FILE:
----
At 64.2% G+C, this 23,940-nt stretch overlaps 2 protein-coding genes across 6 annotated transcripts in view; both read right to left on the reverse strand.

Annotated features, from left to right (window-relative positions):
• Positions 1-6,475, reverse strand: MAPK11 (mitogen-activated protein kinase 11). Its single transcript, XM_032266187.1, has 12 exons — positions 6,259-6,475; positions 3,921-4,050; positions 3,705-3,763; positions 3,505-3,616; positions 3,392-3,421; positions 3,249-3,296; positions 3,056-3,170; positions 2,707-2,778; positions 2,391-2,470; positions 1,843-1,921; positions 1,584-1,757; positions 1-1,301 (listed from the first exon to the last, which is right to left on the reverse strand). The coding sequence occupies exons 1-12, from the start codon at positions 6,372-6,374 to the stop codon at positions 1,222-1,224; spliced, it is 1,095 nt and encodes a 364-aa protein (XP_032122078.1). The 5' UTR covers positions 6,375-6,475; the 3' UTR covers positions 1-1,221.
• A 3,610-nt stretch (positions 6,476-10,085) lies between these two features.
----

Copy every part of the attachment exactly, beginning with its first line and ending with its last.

At 64.2% G+C, this 23,940-nt stretch overlaps 2 protein-coding genes across 6 annotated transcripts in view; both read right to left on the reverse strand.

Annotated features, from left to right (window-relative positions):
• Positions 1-6,475, reverse strand: MAPK11 (mitogen-activated protein kinase 11). Its single transcript, XM_032266187.1, has 12 exons — positions 6,259-6,475; positions 3,921-4,050; positions 3,705-3,763; positions 3,505-3,616; positions 3,392-3,421; positions 3,249-3,296; positions 3,056-3,170; positions 2,707-2,778; positions 2,391-2,470; positions 1,843-1,921; positions 1,584-1,757; positions 1-1,301 (listed from the first exon to the last, which is right to left on the reverse strand). The coding sequence occupies exons 1-12, from the start codon at positions 6,372-6,374 to the stop codon at positions 1,222-1,224; spliced, it is 1,095 nt and encodes a 364-aa protein (XP_032122078.1). The 5' UTR covers positions 6,375-6,475; the 3' UTR covers positions 1-1,221.
• A 3,610-nt stretch (positions 6,476-10,085) lies between these two features.